Advent. The Coming. The long-awaited coming of the Messiah.
Each year we celebrate this season of waiting for the arrival of the King with expectation. It’s half-part remembrance; half-part practice. He has come and He is coming again.
Contrary to cultural norms, Advent is not about preparing for ‘Christmas.’ It’s easy to let it become so. Too easy to make the waiting about what we will get on Christmas, rather than celebrating with worship the arrival of the One who gave of Himself. Rather, we are to be preparing for Christ.
So much of the Christmas narrative speaks for today. Like silly Bethlehemians our lives are stuffed full with preparation of the wrong things. They prepared for the census, the counting of people, failing to prepare for the One who would count not men’s sin against them. Their lives were over-stuffed with the temporary. There was no room for presence of the Eternal One. So very much like us.
Advent isn’t a passive waiting. It’s a throwing open of the closet, and heart, doors to clear out the clutter. To clean off cobwebs from ceremonial candles whose light has been coveted by the dark, lifeless places. It’s sweeping, and shuffling, and making space. Making space for an extraordinary visitor. Extraordinary because He’s really no visitor at all—He is family. The One whose presence finally puts our hearts at home.
He has come and He is coming again. Advent reminds us to not only wait for Him while we go about preoccupied and distracted. No, we’re to wait expectant and ready.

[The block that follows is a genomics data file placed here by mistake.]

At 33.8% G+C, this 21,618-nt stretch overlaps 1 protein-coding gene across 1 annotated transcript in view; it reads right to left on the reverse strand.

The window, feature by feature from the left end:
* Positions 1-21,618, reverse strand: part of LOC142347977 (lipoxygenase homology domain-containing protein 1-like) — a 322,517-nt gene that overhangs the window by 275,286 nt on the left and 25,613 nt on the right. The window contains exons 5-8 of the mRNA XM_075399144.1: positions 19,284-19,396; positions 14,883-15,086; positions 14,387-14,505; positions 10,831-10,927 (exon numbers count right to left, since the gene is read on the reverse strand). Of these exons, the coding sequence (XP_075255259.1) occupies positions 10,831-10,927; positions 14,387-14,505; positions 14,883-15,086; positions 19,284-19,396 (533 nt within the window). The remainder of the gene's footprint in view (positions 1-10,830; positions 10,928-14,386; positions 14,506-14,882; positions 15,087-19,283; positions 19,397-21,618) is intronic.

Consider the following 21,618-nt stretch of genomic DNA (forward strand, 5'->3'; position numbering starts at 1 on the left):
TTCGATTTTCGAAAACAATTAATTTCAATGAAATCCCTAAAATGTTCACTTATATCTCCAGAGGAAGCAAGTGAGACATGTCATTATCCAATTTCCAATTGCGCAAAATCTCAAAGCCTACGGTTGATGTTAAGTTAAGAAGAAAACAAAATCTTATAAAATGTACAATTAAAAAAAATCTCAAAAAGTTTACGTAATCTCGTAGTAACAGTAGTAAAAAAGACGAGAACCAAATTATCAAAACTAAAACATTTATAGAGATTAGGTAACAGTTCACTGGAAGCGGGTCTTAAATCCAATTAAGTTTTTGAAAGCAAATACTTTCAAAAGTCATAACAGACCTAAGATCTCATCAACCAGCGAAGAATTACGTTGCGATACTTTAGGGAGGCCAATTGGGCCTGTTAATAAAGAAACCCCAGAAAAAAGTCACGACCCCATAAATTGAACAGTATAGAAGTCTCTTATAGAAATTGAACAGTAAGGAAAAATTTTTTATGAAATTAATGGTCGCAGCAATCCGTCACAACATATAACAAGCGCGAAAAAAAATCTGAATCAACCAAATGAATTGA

I’m not good at waiting. It seems that something about my missing Y chromosome has disrupted my waiting capacity. This Advent season I will be meditating on Mary’s waiting. She learned the secret of turning waiting into worship; that too is my Advent desire. I want to borrow her hope. Embrace her joy. Participate in her faith-filled confidence. I want to sing her song until it becomes mine own. I’ll share my meditations here, because the other desire I have for this Advent season is to wait with others. When Christ came, He came not only for me, but us. When He comes again, He will not only come for me, but us. It is only fitting for the preparation of His coming to be waited out together, with those for whom He comes.
I’m keeping Advent simple this year—so life has space to anticipate His coming. I want to be found eagerly waiting at the window noticing the first hint of his arrival appearing on the horizon. My prayer is that upon that arrival my heart will be overflowing with hope, joy, and faith, and that my living room will be filled with the laughter, longings, and love of those with whom I am so happy I am graced to wait.
“The people who walk in darkness will see a great light; those who live in a dark land, the light will shine on them.” ~Isaiah 9:2
How will you prepare for His coming this Advent season?